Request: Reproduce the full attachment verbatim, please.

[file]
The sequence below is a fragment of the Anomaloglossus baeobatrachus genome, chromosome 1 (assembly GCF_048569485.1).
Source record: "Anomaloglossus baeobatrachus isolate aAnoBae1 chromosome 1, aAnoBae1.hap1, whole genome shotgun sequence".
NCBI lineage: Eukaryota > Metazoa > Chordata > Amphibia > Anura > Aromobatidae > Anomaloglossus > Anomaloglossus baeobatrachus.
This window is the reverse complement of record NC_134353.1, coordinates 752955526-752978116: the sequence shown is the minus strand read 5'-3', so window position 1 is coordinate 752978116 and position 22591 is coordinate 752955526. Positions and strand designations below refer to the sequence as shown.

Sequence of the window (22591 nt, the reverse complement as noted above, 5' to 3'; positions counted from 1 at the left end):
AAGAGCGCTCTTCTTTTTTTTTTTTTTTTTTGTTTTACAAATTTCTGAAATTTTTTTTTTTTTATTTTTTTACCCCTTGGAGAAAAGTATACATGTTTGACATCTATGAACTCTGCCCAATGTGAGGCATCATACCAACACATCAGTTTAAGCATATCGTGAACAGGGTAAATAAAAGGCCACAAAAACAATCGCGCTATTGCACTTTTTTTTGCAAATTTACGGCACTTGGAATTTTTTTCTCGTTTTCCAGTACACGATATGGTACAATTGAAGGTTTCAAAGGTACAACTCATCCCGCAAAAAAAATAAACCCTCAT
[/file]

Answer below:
The sequence below is a fragment of the Anomaloglossus baeobatrachus genome, chromosome 1 (assembly GCF_048569485.1).
Source record: "Anomaloglossus baeobatrachus isolate aAnoBae1 chromosome 1, aAnoBae1.hap1, whole genome shotgun sequence".
NCBI lineage: Eukaryota > Metazoa > Chordata > Amphibia > Anura > Aromobatidae > Anomaloglossus > Anomaloglossus baeobatrachus.
This window is the reverse complement of record NC_134353.1, coordinates 752955526-752978116: the sequence shown is the minus strand read 5'-3', so window position 1 is coordinate 752978116 and position 22591 is coordinate 752955526. Positions and strand designations below refer to the sequence as shown.

Sequence of the window (22591 nt, the reverse complement as noted above, 5' to 3'; positions counted from 1 at the left end):
AAGAGCGCTCTTCTTTTTTTTTTTTTTTTTTGTTTTACAAATTTCTGAAATTTTTTTTTTTTTATTTTTTTACCCCTTGGAGAAAAGTATACATGTTTGACATCTATGAACTCTGCCCAATGTGAGGCATCATACCAACACATCAGTTTAAGCATATCGTGAACAGGGTAAATAAAAGGCCACAAAAACAATCGCGCTATTGCACTTTTTTTTGCAAATTTACGGCACTTGGAATTTTTTTCTCGTTTTCCAGTACACGATATGGTACAATTGAAGGTTTCAAAGGTACAACTCATCCCGCAAAAAAAATAAACCCTCAT